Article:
Title: NBR and National's Dilemma Credit: Craig Young Comment Monday 7th August 2006 - 12:00pm1154908800 Article: 1378 Rights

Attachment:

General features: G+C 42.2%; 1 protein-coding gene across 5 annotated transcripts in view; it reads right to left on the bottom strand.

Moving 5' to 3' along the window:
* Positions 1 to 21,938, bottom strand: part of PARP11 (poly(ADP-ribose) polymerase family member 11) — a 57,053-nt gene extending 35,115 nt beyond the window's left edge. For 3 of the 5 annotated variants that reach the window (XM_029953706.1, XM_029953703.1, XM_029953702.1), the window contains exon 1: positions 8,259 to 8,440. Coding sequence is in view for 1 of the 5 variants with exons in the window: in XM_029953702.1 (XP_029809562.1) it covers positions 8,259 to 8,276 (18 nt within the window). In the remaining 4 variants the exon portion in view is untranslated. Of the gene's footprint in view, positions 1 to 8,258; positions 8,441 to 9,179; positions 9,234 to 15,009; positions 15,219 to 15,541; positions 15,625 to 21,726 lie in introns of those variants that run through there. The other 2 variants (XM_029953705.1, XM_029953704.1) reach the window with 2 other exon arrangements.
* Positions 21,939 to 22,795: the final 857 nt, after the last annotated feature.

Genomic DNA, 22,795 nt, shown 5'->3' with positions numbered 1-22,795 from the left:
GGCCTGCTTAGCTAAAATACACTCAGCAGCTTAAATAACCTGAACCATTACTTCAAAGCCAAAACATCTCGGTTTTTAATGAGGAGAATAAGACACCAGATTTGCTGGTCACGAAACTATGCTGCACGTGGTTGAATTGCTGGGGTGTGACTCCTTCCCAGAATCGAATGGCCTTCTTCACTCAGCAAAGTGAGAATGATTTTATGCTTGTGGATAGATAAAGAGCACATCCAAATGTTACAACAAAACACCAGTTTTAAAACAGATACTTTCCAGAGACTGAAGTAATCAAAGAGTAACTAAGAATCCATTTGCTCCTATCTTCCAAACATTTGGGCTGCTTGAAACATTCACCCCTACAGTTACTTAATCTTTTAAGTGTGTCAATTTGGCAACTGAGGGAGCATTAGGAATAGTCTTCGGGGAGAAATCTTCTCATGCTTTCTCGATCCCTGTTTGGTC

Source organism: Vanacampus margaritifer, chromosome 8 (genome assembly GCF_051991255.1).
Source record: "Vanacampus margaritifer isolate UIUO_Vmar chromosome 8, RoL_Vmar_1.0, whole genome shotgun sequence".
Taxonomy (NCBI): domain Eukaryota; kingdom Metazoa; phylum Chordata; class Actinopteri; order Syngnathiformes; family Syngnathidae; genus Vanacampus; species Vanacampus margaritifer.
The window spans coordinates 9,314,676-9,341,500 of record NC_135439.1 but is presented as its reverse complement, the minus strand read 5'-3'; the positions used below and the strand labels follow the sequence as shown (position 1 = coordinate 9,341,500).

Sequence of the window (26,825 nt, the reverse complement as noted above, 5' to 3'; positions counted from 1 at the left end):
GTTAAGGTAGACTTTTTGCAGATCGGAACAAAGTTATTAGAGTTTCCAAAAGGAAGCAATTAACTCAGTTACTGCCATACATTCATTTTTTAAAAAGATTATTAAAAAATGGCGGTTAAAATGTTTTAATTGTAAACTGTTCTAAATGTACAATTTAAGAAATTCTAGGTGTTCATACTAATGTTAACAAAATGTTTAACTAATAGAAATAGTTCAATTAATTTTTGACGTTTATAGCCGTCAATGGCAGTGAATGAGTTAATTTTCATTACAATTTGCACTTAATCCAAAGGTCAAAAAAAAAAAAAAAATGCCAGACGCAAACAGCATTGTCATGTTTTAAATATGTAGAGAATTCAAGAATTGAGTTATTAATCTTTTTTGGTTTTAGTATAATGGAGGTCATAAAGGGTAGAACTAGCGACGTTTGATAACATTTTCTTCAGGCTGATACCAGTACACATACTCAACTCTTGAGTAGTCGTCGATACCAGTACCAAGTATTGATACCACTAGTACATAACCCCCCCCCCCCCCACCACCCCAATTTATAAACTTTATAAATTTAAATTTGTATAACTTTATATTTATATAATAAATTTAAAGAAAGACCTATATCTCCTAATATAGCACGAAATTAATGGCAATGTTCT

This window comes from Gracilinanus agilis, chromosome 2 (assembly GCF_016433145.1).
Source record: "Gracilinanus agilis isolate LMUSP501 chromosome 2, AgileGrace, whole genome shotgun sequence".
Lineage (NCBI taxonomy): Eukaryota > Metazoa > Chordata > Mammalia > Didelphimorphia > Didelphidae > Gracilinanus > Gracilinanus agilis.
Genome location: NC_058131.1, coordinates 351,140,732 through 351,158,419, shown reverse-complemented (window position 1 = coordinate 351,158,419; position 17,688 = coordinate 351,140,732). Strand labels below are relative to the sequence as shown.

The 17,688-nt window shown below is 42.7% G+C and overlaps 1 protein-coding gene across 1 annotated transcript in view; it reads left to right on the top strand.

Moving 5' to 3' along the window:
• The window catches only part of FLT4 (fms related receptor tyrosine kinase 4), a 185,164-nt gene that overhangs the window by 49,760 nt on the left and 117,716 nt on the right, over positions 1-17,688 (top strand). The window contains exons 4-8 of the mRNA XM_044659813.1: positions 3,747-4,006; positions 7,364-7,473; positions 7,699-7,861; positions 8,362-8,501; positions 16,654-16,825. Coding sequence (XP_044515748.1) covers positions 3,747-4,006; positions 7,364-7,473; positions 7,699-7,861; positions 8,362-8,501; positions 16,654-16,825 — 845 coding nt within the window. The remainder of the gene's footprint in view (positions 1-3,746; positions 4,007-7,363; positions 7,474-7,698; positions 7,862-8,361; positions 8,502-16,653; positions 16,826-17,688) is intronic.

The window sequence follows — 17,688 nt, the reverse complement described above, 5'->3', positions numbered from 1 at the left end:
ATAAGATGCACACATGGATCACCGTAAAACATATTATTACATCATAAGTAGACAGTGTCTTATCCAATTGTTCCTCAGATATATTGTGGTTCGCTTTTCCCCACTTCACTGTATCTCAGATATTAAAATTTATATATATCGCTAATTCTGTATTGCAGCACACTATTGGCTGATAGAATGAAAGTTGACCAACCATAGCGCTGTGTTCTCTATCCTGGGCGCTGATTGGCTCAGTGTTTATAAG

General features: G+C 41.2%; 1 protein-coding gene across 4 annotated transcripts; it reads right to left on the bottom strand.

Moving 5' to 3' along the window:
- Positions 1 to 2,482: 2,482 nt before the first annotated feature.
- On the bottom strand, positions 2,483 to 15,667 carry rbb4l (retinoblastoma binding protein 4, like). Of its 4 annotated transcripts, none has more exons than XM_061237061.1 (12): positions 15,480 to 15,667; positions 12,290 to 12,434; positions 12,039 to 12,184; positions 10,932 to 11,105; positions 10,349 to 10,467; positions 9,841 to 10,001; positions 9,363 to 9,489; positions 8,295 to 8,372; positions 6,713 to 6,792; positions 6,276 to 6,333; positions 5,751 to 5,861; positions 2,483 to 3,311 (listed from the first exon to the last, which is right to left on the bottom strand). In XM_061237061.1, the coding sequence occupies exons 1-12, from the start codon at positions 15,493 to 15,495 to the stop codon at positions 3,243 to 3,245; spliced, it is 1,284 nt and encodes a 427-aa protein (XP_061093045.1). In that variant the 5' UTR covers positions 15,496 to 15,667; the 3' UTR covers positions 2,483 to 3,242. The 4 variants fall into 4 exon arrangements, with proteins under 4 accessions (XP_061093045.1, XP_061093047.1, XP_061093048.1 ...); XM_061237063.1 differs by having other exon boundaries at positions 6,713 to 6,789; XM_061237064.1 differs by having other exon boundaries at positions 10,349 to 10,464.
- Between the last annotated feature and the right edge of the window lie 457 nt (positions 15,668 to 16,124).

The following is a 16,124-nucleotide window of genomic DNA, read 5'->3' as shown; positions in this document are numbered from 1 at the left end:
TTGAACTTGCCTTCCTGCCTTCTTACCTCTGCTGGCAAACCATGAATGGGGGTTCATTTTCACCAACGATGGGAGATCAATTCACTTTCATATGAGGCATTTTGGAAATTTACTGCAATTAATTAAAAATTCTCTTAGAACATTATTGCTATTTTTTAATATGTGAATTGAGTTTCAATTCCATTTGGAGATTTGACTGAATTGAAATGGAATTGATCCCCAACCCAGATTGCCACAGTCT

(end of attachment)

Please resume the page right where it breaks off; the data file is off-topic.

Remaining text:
The National Business Review has picked up questions that speculate about the National Opposition's leadership problems. For the most part, Ben Thomas and David Young get it right. But... Can Don Brash and his current entourage win the next general election for the the Opposition? Already, opinion polls seem to show that the Opposition's tax cuts obsession is losing its power of attraction, or perhaps, it is due to further female voter disenchantment with the Opposition's lack of developed social policies, its traditional achilles heel. No-one has taken an in-depth poll about the gender of government and opposition support, so that might be it. And lesbian and gay voters? Let's dispose of the myth that all lesbians and gay men are affluent childless professionals, for starters. Yes, relationship recognition might well have been the endpoint for further Labour support for that constituency. However, other lesbians and gay men do have children, work in the social services or are not on professional incomes. I suspect those factors account for our traditional history of Labour, Alliance or Green allegiance over the last twenty years. National has a leadership dilemma. I'm not sure whether Thomas and Young are correct in asserting that it takes the form of personalised factional politics. Brownlee, English, Collins,Worth and Nick Smith are identifiable social conservatives, while Key, Rich, Finlayson (?) and several others tend to be social liberals. I'm not sure whether the term "classical liberal" is a fair description, primarily because social conservatives have perjured themselves in trying to enforce social conservative ideological purity on the centre-right through sidelining social liberal stances on issues like abortion, homosexuality, sex work, soft drugs and other controversial areas. It goes something like this. National did encompass social conservatives and social liberals during the nineties, whereas the Labour Party suffered from infighting as Labour social conservatives fought social liberal ascendancy within the partliamentary party. Gradually, Labour Right social conservatives defected to ACT, although some ex-Labour social liberals, like Ken Shirley and Richard Prebble did likewise. As time went on, Labour's situation stabilised, and it formed a congenial relationship with the Alliance and Greens, which led to the ascendancy of the centre left during the late nineties and much of the first decade of this century. One would have thought that the centre-right would have learnt from the lessons of the nineties itself, and maintained caucus balance between social conservatives and social liberals. Indeed, under Jenny Shipley's leadership, that was the rule, and National didn't lose significant support past thirty percent. Unfortunately for them, Bill English took over, and the party was wracked over what ideological direction it should take. Maurice Williamson, a centre-right social liberal, emerged as a primary antagonist of the new National leadership. The rest is history. In 2002, National bled support to New Zealand First, ACT and United Future, and Englishs' leadership suffered as a result, until Don Brash deposed him in a party coup. No-one has really asked themselves what else happened, and why social conservatives became ascendant within the National caucus after the debacle of 2002. After I read Marion Maddox's book on the Australian Christian Right last year, I realised that a comparable situation must have happened within the New Zealand National caucus. Based on limited models of current centre-right governments, National's social conservative element must have concluded that ideological purity was a possible avenue to regaining government, despite profound differences between New Zealand on the one hand, and the United States and Australia on the other. Because Don Brash wasa political novice, they suckered him into becoming one of them. As a result, they were amenable to Christian Right overtures, but these were to prove illusory. Why? The US and Australian Christian Rights have the advantage of a large fundamentalist voting base, whereas New Zealand lacks that advantage. Moreover, the New Zealand Christian Right Old Guard lack political sophistication, and waste their votes on opportunists like United Future, which supported Labour on confidence and supply. Destiny Church and the Exclusive Brethren drove undecided urban, female, LGBT and working-class voters away from the centre-right. That situation has more or less continued, since the election. I have serious doubts about one or two of Thomas and Young's more eccentric remarks. One, they argue that supporters of free market economics tend to be social conservatives. Wrong. That may apply within the United States, but New Zealand's political history and population demographics are different. As a result, there are younger free marketeers who are indeed social liberals. They voted National in the nineties, because National represented their social values as much as their economic philosophy. After that ceased to happen, they abandoned National. Two, Thomas and Young are wrong about ACT as well. ACT was not a monolithic centre-right social liberal party. It should have been, but Prebble and Hide were and are too populist. For that reason, ACT was always polarised between real 'classical liberals' like Prebble, Hide and Shirley on the one hand, and social conservative ideological fanatics like Stephen Franks and Muriel Newman, who mindlessly pandered to the Little Zealand and 'macmovement' fringe. The latter are largely responsible for driving voters away from ACT. So, what happens next? There are a couple of alternative scenarios that I can envisage. One, National continues down the same inertia-ridden path. It continues to obsess over tax cuts, and ruminate about personality politics side issues, which lead to haemorrhaging of its vote. It fails to produce convincing social policies, which leads to further female disenchantment with its electoral prospects. It begins to reflect its loss of support as a result amongst all opinion polls, even the more optimistic One Network News one. As a result, the Opposition continues to lose polling support. At the 2008 election, it suffers a fourth consecutive election defeat, polling about thirty percent. Worse still for it, ACT and New Zealand First are voted to oblivion, and United Future contracts down to Peter Dunne, its baseline. Although Tariana Turia is unhappy about her caucus decision, Labour and the Greens accept support from the Maori Party on matters of confidence and supply. National is left isolated within Parliament. As a result, delayed bloodletting breaks out. Two, National does overthrow Brash in a coup at some point, leading to John Key as his most logical replacement. Taking a leaf from David Cameron's book, the Nats decide to pursue a more centrist path. With Katherine Rich as deputy, the Opposition returns to its more pragmatic balance of social conservatives and social liberals. Brownlee ruminates about his deposition, but is placated with policing as a portfolio, while Collins gets defence or some other portfolio suited to her rottweiler disposition. As a result of its more moderate and balanced leadership composition, the 2008 General Election becomes a two-horse race. As I noted in an earlier article, the National Party indeed does have a choice of directions. It can either decide to pander to its unrepresentative social conservative ideologues and alienate mainstream urban and female voters (and probably lesbians and gay men), or it can emulate its successful strategy of caucus balance and pragmatism from the nineties. Indeed, David Cameron's British Conservative Party seems to be going down this road, and has been successful in regaining electoral support from a divided Blairite Labour Party as aresult. Why might National decide to pander to its social conservative elements instead? I suspect that self-delusion and grandiosity might be to blame. No doubt these elements can point to the US Republican and federal Australian Liberal/National Coalition and argue for the 'effectiveness' of social conservative ideological purity. If, as expected, the Republicans lose control of one or both federal Congressional houses in the forthcoming mid-term elections, then that argument will lose some of its effectiveness. For that matter, the Australian Liberals cannot last forever with Howard as their leader, denying Peter Costello's aspirations. Howard's social conservatism has already cost them all of Australia's state and territorial parliaments, which suggests the real fragility of the Liberal/National Coalition And Labour? Helen Clark will continue as leader for the foreseeable future. It has its own overseas examples to ponder. In Britain and Australia alike, factionalism and personality clashes are ruining electoral prospects, but fortunately, New Zealand's Labour Government lacks neuralgic points like the Iraq War quagmire, or ALP factionalism. Phil Goff and Steve Maharey might well lead the Labour Party at some point in its future, but Helen is an effective leader, and brilliant strategist. Moreover, if the next government looks like being a Labour/Green arrangement, then it may concentrate more on social policy issues. In its turn, that may galvanise support from its urban, liberal, female, working-class and lesbian/gay constituencies. Don Brash will never become New Zealand Prime Minister, although it is possible that John Key might. On the other hand, Helen Clark could well become Labour's Keith Holyoake, controlling her caucus and party for four to five parliamentary terms. National may well be doomed to Opposition for the rest of this decade. It is not a foregone conclusion that the third term of the current government will neccessarily be its last. Awkward Members of Parliament can be deselected at some point, as might well happen with Taito Phillip Field in Mangere, so personality politicsmight well backfire, especially if they are seen to be at the cost ofcoherent Opposition policy development. Granted, Field made some foolhardy decisions over individual immigration cases, but will probably never be reappointed to Cabinet as a result of those errors of judgement.If and when Field is signalled to leave, that may well ultimately defuse the liability that his error of judgement has left for the Opposition to exploit. Incidentally, he's not doing the cause of social conservatism any good, either. Within the Labour Party, social conservativesmay havedeveloped a bad reputation as disloyal ideologues, which may contribute to their absence within the caucus and party organisation as a result. To conclude, the next election is not yet a foregone conclusion, nor is this government in irreperable decay. Nor is the Opposition neccessarily sleep walking to inevitable election victory in 2008. If I were the Opposition, I'd ask myself why. Recommended: National Business Review Labour Party National Party Craig Young - 7th August 2006